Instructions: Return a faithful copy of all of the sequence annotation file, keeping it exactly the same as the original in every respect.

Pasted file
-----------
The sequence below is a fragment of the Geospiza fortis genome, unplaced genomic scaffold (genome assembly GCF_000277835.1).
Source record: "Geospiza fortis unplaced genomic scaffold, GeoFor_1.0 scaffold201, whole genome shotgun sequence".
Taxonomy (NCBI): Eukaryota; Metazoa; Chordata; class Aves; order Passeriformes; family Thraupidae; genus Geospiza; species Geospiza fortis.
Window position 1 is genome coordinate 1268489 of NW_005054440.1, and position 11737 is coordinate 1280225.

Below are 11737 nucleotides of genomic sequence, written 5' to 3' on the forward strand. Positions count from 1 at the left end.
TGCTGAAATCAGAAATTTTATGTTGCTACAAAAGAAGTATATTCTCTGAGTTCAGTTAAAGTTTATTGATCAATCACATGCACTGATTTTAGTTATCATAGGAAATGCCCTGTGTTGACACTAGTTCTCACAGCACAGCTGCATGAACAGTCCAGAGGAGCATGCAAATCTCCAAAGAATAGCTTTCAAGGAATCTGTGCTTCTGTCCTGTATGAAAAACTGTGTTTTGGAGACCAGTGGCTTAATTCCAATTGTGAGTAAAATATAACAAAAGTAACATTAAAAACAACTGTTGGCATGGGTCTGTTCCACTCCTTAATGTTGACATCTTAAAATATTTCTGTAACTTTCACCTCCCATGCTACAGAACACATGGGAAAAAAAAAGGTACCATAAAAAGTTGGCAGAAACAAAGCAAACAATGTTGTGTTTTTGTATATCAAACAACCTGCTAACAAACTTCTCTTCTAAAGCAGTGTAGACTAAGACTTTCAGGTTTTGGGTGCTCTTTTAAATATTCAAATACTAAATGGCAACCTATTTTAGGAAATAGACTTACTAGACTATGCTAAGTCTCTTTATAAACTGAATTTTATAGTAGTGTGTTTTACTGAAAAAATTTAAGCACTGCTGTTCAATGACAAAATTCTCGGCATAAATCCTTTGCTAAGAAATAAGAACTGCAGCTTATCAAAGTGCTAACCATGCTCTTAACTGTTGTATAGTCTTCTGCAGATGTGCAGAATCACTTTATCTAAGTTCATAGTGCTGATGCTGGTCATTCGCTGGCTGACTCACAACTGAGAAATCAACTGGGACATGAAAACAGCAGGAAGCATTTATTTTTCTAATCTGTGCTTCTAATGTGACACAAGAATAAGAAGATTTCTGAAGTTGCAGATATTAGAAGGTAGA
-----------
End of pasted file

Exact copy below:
The sequence below is a fragment of the Geospiza fortis genome, unplaced genomic scaffold (genome assembly GCF_000277835.1).
Source record: "Geospiza fortis unplaced genomic scaffold, GeoFor_1.0 scaffold201, whole genome shotgun sequence".
Taxonomy (NCBI): Eukaryota; Metazoa; Chordata; class Aves; order Passeriformes; family Thraupidae; genus Geospiza; species Geospiza fortis.
Window position 1 is genome coordinate 1268489 of NW_005054440.1, and position 11737 is coordinate 1280225.

Below are 11737 nucleotides of genomic sequence, written 5' to 3' on the forward strand. Positions count from 1 at the left end.
TGCTGAAATCAGAAATTTTATGTTGCTACAAAAGAAGTATATTCTCTGAGTTCAGTTAAAGTTTATTGATCAATCACATGCACTGATTTTAGTTATCATAGGAAATGCCCTGTGTTGACACTAGTTCTCACAGCACAGCTGCATGAACAGTCCAGAGGAGCATGCAAATCTCCAAAGAATAGCTTTCAAGGAATCTGTGCTTCTGTCCTGTATGAAAAACTGTGTTTTGGAGACCAGTGGCTTAATTCCAATTGTGAGTAAAATATAACAAAAGTAACATTAAAAACAACTGTTGGCATGGGTCTGTTCCACTCCTTAATGTTGACATCTTAAAATATTTCTGTAACTTTCACCTCCCATGCTACAGAACACATGGGAAAAAAAAAGGTACCATAAAAAGTTGGCAGAAACAAAGCAAACAATGTTGTGTTTTTGTATATCAAACAACCTGCTAACAAACTTCTCTTCTAAAGCAGTGTAGACTAAGACTTTCAGGTTTTGGGTGCTCTTTTAAATATTCAAATACTAAATGGCAACCTATTTTAGGAAATAGACTTACTAGACTATGCTAAGTCTCTTTATAAACTGAATTTTATAGTAGTGTGTTTTACTGAAAAAATTTAAGCACTGCTGTTCAATGACAAAATTCTCGGCATAAATCCTTTGCTAAGAAATAAGAACTGCAGCTTATCAAAGTGCTAACCATGCTCTTAACTGTTGTATAGTCTTCTGCAGATGTGCAGAATCACTTTATCTAAGTTCATAGTGCTGATGCTGGTCATTCGCTGGCTGACTCACAACTGAGAAATCAACTGGGACATGAAAACAGCAGGAAGCATTTATTTTTCTAATCTGTGCTTCTAATGTGACACAAGAATAAGAAGATTTCTGAAGTTGCAGATATTAGAAGGTAGA